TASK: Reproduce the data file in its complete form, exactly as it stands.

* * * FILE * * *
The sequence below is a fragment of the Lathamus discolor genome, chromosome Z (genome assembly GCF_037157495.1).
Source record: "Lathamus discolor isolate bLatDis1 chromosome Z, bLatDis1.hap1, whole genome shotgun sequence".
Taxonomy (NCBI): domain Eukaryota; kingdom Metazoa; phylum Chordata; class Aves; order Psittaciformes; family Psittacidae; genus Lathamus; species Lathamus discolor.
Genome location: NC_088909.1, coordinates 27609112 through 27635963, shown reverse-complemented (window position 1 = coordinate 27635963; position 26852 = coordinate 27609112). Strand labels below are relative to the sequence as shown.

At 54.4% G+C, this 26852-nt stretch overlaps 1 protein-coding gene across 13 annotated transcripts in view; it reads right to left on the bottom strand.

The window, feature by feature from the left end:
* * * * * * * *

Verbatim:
The sequence below is a fragment of the Lathamus discolor genome, chromosome Z (genome assembly GCF_037157495.1).
Source record: "Lathamus discolor isolate bLatDis1 chromosome Z, bLatDis1.hap1, whole genome shotgun sequence".
Taxonomy (NCBI): domain Eukaryota; kingdom Metazoa; phylum Chordata; class Aves; order Psittaciformes; family Psittacidae; genus Lathamus; species Lathamus discolor.
Genome location: NC_088909.1, coordinates 27609112 through 27635963, shown reverse-complemented (window position 1 = coordinate 27635963; position 26852 = coordinate 27609112). Strand labels below are relative to the sequence as shown.

At 54.4% G+C, this 26852-nt stretch overlaps 1 protein-coding gene across 13 annotated transcripts in view; it reads right to left on the bottom strand.

The window, feature by feature from the left end: